Who to believe when it comes to systemic risks?

I’ve finally put Andrew

Leonard in my RSS reader, despite the Salon firewall, because he really

is worth reading. Still, he does have a habit of being a bit on-the-one-hand-on-the-other-hand

when it comes to systemic risks and subprime lending and all that jazz. Last

week he quoted people on both sides, but I’m going to go with this guy:


quotes Scott Simon, head of mortgage and asset-backed securities investments

at Pimco, as saying, "We don’t believe there is any systemic risk at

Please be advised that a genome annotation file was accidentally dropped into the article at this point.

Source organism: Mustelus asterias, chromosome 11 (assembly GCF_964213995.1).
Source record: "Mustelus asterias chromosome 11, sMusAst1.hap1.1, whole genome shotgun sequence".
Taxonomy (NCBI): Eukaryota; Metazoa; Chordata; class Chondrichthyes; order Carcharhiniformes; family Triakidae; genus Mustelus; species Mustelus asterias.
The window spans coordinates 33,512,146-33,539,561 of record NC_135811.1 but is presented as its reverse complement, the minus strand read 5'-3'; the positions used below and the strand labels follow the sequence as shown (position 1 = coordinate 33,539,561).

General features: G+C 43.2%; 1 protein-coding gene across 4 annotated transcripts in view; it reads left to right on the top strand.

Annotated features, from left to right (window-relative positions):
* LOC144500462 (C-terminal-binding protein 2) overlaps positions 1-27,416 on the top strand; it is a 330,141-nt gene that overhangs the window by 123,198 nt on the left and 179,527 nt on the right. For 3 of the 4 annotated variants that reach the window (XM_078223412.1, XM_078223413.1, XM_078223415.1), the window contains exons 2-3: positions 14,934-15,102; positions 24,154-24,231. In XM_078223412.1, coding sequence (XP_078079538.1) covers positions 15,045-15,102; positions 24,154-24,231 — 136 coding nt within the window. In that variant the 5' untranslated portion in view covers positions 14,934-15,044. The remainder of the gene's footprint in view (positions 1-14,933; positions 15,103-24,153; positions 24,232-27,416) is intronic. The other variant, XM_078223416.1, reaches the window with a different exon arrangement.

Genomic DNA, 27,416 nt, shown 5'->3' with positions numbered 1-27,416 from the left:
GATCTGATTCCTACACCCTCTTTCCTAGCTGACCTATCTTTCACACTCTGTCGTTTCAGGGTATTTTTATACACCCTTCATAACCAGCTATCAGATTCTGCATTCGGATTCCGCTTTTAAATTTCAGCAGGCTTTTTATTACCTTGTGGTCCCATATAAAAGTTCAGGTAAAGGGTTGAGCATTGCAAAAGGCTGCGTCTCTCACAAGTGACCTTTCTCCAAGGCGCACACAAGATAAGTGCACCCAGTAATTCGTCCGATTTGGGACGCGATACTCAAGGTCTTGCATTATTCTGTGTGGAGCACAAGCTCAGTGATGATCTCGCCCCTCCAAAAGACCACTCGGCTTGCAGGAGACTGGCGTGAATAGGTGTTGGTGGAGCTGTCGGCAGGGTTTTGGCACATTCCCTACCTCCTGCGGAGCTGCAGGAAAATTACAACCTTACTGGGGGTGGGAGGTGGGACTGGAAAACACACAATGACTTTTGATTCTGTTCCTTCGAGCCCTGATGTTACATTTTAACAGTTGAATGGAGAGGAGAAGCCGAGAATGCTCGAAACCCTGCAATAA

Why do I implicitly trust Simon on this one? Firstly, he actually has skin

in the game, while the gloomsayers don’t. And secondly, he’s putting his neck

on the line. If you say there’s systemic risk and nothing happens, that doesn’t

mean you were wrong. But if you say there is no systemic risk and something

does happen, then you look like a wally.

Now, I know the arguments on the other side. Buy-siders ignore lower-tail risks

because they can’t be blamed if something crazy and lower-tail happens. What’s

more, people who take such risks seriously tend to be too cautious, relative

to those who don’t, and underperform, and leave the industry. But the fact is

that Scott Simon is a bond investor. And I’ve never met a bond investor

who didn’t spend his entire working day worrying about risks small and large.

And if he’s comfortable with the risks out there, I’m not going to lose any


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